PHILADELPHIA — Studies have shown your income level and education history can play a role in how healthy you are. Now, a new report says the community you live in can factor in as well. Researchers in Philadelphia find a neighborhood’s socioeconomic status can influence a resident’s risk for chronic kidney disease.
The study led by Drexel University looks at 23,692 adult Philadelphians between 2016 and 2017. Comparing health records to the income levels, educational status, and occupations of those residents, the study finds people in low-income neighborhoods are more likely to have kidney disease than more affluent neighborhoods.
Study authors also say the ability to easily walk through these communities makes a big difference. Neighborhoods with poor walkability scores show a connection to poor blood sugar control in patients with chronic kidney disease. In people without kidney disease, the score shows a link to poor blood pressure control. The study adjusts for the age, race, sex, and insurance level of each Philadelphian.
“Our finding, that people who are living in neighborhoods with the fewest resources are at highest risk for kidney disease, should be a call to health providers to integrate knowledge about their patients’ environments in their care processes, and to policymakers to allocate resources to at-risk communities that will promote health,” senior author Meera Harhay says in a university release.
“Our results also show that neighborhood environments that promote physical activity are protective when it comes to blood pressure and blood sugar management, whereas less walkable neighborhoods might exacerbate conditions that are risk factors for kidney disease.”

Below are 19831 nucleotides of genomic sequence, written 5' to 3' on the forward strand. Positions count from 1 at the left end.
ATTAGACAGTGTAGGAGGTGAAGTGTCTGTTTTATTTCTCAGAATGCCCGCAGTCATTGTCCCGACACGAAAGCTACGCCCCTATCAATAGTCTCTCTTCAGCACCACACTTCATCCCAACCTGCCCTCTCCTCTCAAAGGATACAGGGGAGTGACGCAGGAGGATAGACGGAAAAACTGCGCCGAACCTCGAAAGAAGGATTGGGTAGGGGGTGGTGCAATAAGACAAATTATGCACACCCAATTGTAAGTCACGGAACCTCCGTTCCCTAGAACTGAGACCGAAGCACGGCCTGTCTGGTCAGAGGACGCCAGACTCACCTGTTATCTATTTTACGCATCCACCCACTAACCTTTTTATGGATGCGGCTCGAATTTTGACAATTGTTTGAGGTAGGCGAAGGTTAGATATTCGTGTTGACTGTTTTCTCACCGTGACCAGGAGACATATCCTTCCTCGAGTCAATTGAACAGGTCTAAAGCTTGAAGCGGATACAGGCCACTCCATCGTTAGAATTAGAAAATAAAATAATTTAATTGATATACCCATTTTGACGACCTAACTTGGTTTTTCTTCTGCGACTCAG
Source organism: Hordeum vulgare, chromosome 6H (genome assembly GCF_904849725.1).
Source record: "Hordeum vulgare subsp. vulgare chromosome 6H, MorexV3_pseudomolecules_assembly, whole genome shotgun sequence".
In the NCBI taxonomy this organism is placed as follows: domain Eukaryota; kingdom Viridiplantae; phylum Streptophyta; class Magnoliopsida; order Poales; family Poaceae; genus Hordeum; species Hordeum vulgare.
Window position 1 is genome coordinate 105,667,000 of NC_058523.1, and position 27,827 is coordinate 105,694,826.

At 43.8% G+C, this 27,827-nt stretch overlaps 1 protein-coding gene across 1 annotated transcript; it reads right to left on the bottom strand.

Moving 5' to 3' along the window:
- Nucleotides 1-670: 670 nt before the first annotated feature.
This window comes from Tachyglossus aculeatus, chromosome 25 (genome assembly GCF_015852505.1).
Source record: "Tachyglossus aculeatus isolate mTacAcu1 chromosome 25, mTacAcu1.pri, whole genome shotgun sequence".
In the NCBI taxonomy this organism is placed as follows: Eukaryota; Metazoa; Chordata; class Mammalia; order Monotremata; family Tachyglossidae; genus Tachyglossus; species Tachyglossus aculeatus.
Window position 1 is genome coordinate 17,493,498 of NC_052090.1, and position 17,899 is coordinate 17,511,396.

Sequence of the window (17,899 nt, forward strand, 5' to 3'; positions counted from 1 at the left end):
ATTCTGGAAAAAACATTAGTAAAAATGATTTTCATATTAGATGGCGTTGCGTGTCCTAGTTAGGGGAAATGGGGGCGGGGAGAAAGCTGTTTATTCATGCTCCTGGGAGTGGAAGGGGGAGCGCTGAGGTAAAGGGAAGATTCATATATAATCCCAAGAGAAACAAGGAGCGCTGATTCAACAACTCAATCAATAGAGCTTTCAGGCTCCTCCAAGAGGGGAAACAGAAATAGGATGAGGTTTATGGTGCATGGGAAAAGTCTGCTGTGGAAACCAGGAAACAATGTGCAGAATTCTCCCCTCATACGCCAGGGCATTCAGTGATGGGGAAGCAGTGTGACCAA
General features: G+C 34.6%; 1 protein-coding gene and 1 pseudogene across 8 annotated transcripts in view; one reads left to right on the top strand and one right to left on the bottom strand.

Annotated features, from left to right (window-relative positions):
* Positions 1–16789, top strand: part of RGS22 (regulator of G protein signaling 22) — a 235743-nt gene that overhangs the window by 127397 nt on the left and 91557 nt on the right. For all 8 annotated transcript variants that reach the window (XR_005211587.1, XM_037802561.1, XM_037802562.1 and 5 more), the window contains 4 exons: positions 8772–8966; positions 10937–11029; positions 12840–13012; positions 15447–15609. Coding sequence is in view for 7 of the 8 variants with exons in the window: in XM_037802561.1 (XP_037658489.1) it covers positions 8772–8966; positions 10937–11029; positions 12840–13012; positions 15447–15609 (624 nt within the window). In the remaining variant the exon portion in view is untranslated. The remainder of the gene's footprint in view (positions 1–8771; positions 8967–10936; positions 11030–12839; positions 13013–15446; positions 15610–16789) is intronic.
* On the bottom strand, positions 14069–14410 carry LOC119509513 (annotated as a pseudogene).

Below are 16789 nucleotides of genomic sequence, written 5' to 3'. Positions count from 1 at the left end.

A hidden kidney disease epidemic?
Chronic kidney disease results in damage to those organs leaving them unable to properly filter out waste and fluids from the blood. If kidney problems aren’t found early enough, the damage can lead to kidney failure and force patients to undergo dialysis treatments or a transplant.
Researchers say there are about 37 million people in the United States suffering from some level of kidney disease. They add that nine out of 10 of these cases are undiagnosed.
“This study offers tools to help identify communities at higher risk of kidney disease at earlier stages so their condition can be managed to prevent end-stage kidney disease from developing,” Harhay adds. “Health providers should consider incorporating knowledge about neighborhood-level social determinants of health when they are assessing their patients.”
The study says the findings provide valuable insights for the U.S. Department of Health and Human Services, whose Advancing American Kidney Health Initiative is trying to reduce the number of Americans with renal disease by 25 percent in the next 10 years.
The study appears in the journal SSM Population Health.